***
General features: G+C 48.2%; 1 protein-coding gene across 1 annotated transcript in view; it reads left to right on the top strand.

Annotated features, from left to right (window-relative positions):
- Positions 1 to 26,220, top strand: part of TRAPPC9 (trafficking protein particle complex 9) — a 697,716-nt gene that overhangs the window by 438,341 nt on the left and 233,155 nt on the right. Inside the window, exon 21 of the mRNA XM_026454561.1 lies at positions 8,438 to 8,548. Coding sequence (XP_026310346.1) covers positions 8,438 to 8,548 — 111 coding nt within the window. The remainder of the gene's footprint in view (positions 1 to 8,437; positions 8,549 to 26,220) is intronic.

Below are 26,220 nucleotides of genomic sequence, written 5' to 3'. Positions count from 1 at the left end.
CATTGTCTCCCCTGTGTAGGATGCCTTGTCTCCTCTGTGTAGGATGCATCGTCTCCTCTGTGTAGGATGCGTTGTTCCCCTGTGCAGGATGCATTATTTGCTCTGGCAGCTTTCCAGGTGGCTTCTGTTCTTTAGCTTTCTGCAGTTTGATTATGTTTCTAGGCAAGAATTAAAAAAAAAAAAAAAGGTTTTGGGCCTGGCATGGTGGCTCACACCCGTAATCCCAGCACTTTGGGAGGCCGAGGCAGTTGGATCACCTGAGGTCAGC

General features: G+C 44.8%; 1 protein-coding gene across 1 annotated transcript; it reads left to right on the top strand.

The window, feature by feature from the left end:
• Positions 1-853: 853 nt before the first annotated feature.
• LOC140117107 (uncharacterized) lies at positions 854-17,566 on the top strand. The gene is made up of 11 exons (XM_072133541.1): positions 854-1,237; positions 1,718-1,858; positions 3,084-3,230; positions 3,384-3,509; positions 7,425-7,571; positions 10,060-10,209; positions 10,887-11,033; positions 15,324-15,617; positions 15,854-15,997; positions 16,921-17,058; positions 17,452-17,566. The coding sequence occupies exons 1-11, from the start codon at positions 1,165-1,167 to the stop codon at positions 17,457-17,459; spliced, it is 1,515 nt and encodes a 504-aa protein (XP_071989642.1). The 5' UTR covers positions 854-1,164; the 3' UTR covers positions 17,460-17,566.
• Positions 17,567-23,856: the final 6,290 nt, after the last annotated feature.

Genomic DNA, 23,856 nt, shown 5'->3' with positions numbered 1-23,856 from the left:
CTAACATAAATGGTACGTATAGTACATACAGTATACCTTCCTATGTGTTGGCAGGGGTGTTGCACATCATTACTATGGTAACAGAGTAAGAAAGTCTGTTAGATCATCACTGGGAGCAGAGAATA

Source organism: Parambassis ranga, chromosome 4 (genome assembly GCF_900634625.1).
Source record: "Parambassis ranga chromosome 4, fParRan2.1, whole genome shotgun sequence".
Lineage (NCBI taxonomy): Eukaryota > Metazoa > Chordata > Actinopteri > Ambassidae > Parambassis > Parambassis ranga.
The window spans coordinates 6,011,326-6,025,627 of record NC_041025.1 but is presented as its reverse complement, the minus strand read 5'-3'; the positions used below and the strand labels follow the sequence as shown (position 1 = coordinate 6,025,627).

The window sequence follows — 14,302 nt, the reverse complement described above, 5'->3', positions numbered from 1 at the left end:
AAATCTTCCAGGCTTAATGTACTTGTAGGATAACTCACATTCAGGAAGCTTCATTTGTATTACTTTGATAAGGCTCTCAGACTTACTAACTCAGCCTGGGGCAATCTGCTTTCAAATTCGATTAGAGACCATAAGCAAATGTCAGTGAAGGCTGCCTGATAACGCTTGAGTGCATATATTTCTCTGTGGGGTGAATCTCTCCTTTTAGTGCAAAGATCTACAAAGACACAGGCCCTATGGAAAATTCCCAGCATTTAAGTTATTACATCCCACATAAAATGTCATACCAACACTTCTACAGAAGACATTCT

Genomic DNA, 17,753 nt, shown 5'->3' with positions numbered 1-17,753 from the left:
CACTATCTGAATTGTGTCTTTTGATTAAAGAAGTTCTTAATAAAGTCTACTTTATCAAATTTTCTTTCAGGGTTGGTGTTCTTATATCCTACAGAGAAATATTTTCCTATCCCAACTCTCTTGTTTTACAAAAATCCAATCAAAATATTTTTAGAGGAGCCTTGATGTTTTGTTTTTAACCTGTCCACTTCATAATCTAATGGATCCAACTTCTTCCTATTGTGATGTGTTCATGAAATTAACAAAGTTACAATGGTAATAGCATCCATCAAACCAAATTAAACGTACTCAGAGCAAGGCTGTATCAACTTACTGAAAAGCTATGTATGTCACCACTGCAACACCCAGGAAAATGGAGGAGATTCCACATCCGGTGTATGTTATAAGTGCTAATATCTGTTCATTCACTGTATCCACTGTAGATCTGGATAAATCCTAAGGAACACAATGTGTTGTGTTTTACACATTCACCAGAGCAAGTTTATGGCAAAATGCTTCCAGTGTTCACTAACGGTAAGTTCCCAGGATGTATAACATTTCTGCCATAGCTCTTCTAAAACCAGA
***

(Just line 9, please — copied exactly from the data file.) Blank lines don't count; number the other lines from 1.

• LOC140117107 (uncharacterized) lies at positions 854-17,566 on the top strand. The gene is made up of 11 exons (XM_072133541.1): positions 854-1,237; positions 1,718-1,858; positions 3,084-3,230; positions 3,384-3,509; positions 7,425-7,571; positions 10,060-10,209; positions 10,887-11,033; positions 15,324-15,617; positions 15,854-15,997; positions 16,921-17,058; positions 17,452-17,566. The coding sequence occupies exons 1-11, from the start codon at positions 1,165-1,167 to the stop codon at positions 17,457-17,459; spliced, it is 1,515 nt and encodes a 504-aa protein (XP_071989642.1). The 5' UTR covers positions 854-1,164; the 3' UTR covers positions 17,460-17,566.